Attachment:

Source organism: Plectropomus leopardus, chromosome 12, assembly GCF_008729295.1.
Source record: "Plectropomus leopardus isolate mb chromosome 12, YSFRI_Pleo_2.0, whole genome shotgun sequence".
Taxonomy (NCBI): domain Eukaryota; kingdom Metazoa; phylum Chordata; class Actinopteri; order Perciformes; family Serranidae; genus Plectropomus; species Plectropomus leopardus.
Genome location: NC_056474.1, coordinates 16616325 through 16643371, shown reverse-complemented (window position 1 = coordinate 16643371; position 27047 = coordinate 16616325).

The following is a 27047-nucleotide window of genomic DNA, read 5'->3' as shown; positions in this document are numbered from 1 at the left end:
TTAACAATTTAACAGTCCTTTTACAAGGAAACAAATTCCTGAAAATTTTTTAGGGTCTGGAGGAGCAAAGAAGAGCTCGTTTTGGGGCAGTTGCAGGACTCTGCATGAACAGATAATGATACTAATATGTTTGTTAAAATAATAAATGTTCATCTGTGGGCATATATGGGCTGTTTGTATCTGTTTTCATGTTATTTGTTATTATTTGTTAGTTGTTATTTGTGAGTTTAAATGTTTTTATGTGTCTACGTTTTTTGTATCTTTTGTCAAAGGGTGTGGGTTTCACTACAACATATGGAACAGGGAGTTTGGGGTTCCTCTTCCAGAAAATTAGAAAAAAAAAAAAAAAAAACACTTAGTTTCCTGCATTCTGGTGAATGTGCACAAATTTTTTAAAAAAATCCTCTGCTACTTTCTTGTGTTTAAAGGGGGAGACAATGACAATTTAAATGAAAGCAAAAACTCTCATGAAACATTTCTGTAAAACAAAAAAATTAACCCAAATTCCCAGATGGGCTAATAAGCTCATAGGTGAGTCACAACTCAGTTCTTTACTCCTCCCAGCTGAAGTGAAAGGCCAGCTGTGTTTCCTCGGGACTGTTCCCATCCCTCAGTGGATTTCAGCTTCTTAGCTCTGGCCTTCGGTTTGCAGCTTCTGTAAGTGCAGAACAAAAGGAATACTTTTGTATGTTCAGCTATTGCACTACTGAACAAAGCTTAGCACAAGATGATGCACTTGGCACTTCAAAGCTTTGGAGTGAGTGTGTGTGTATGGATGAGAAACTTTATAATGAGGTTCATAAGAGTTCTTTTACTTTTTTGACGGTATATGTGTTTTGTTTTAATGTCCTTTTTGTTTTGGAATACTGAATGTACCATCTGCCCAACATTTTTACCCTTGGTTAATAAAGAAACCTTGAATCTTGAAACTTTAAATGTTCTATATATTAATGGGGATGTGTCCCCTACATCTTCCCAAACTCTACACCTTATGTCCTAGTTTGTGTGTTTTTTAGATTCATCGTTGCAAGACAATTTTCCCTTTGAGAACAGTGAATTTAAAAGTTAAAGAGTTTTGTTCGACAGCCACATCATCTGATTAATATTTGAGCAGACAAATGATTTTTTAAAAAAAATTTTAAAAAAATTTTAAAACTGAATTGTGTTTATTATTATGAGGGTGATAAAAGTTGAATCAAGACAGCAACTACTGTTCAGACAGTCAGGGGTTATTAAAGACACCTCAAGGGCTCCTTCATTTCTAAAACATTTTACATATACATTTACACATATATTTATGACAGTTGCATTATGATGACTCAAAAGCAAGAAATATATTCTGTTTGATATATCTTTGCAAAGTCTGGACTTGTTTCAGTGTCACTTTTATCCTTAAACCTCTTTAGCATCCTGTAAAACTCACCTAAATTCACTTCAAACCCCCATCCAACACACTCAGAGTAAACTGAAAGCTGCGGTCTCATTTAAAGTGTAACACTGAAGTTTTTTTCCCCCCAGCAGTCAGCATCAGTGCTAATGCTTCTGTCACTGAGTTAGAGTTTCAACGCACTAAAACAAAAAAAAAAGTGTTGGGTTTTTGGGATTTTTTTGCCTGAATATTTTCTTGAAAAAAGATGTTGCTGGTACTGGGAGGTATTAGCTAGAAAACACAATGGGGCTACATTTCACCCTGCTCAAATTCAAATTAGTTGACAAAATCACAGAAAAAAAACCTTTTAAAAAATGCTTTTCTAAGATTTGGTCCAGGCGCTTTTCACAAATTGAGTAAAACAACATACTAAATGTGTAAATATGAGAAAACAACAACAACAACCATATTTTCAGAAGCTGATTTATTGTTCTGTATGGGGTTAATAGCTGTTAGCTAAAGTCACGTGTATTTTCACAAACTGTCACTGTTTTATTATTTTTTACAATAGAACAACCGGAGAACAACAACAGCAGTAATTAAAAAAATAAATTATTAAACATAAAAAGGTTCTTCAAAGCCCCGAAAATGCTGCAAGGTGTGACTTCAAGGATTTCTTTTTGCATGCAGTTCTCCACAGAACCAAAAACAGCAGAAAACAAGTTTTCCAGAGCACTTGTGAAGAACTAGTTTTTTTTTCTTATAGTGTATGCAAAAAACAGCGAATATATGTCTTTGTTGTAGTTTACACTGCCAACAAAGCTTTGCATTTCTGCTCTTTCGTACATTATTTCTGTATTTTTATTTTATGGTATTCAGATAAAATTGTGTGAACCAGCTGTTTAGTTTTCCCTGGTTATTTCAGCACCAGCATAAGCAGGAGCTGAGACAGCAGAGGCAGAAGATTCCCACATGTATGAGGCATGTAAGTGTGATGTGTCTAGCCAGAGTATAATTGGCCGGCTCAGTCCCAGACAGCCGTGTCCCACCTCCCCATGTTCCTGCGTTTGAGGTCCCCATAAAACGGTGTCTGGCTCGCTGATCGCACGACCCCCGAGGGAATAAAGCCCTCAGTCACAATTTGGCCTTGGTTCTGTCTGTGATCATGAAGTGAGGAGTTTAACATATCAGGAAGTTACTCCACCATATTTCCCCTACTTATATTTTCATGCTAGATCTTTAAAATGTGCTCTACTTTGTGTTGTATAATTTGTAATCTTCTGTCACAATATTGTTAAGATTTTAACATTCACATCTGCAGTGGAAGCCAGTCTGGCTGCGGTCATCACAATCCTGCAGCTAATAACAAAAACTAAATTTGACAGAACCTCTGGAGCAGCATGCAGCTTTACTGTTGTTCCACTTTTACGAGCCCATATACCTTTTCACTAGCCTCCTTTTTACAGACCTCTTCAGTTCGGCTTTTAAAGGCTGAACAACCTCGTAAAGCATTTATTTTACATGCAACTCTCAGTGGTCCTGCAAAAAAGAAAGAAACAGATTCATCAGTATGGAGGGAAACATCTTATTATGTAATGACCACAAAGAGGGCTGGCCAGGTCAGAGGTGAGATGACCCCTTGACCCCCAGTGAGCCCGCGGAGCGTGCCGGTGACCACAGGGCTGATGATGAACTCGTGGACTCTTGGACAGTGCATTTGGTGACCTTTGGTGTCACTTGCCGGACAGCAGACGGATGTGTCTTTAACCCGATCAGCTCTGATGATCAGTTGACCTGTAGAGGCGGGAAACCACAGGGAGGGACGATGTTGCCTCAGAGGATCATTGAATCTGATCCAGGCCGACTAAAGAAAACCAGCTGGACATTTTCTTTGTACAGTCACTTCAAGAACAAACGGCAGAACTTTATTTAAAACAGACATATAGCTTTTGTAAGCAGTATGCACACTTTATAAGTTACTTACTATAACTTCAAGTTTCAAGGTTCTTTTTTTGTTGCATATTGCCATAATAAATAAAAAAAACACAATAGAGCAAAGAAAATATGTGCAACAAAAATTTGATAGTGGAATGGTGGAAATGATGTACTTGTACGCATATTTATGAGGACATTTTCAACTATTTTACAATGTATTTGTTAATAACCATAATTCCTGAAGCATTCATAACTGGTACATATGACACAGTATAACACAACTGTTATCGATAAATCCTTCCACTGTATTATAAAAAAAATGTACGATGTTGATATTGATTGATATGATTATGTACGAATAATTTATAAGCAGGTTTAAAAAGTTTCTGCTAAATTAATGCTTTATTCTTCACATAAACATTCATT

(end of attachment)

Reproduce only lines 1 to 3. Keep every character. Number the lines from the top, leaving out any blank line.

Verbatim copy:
Source organism: Plectropomus leopardus, chromosome 12, assembly GCF_008729295.1.
Source record: "Plectropomus leopardus isolate mb chromosome 12, YSFRI_Pleo_2.0, whole genome shotgun sequence".
Taxonomy (NCBI): domain Eukaryota; kingdom Metazoa; phylum Chordata; class Actinopteri; order Perciformes; family Serranidae; genus Plectropomus; species Plectropomus leopardus.